Soul Surfer [Blu-Ray] Sean McNamara

Soul Surfer [Blu-Ray] Sean McNamara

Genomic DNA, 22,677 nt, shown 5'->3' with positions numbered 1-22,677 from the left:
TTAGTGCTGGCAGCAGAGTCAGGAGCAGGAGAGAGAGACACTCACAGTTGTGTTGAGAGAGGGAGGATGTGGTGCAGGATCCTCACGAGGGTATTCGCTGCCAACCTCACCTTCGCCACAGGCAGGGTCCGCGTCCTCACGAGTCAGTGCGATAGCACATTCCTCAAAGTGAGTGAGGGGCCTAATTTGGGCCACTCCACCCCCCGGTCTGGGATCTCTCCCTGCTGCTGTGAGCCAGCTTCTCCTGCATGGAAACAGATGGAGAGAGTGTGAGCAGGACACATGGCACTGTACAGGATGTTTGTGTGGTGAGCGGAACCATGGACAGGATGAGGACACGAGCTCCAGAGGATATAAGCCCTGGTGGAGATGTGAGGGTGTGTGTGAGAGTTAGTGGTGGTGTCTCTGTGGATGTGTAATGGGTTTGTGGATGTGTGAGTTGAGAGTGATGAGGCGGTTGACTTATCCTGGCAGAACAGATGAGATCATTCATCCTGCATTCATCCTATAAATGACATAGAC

After winning a qualifying round of surfing for a championship competition, tizzy, optimistic Bethany Hamilton (AnnaSophia Robb) learns a valuable lesson of perspective at Sunday school from the perpetually grinning Carrie Underwood. "If something just isn't adding up, then you need to look at it a different way," she states, without acknowledging the irony of a Christian making such a remark, leading Bethany to cock her head to the side, smile and absorb this pearl of wisdom ― or did she? Foregoing a charity (propaganda) trip to Mexico to help starving kids, or something, she struggles with her decision to serve herself by practicing surfing moves instead of helping others. Of course, a shark bites off her arm, seemingly because God thought that was a kick-ass way to teach her about ― you guessed it ― perspective. In case anyone is confused about where such a peppy, sanitized, but ultimately harmless and fair enough film about supposed Christian values can go from here, Bethany eventually says to a reporter, when asked if she would give up her experience to regain her arm, "I can embrace more people now with one arm than I ever could with two." I'm not going to lie; I laughed my ass off when she said that. But the intended middle-America teen girl audience will most likely find security in her sense of self-confidence and ease, having overcome such an obstacle. Of course, aside from a couple of minor outbursts and a scene of frustrated sandwich making, we never get much of a sense of just how cumbersome living with one arm might be. But, again, this is a very bright and upbeat movie about a girl learning to make the most of a crappy situation. And in that sense, it's actually quite moving and sincere regardless of how unbelievably cornball and unintentionally campy it is. The Blu-Ray supplements are quite comprehensive, including a half-hour documentary about the actual Bethany Hamilton, along with some brief interviews with her on surfing. The "Making of" also has Dennis Quaid finding a polite way to say, "I signed onto the project without reading the script." Judging by his filmography of late, I'm guessing this isn't the first time he's done that. (Sony)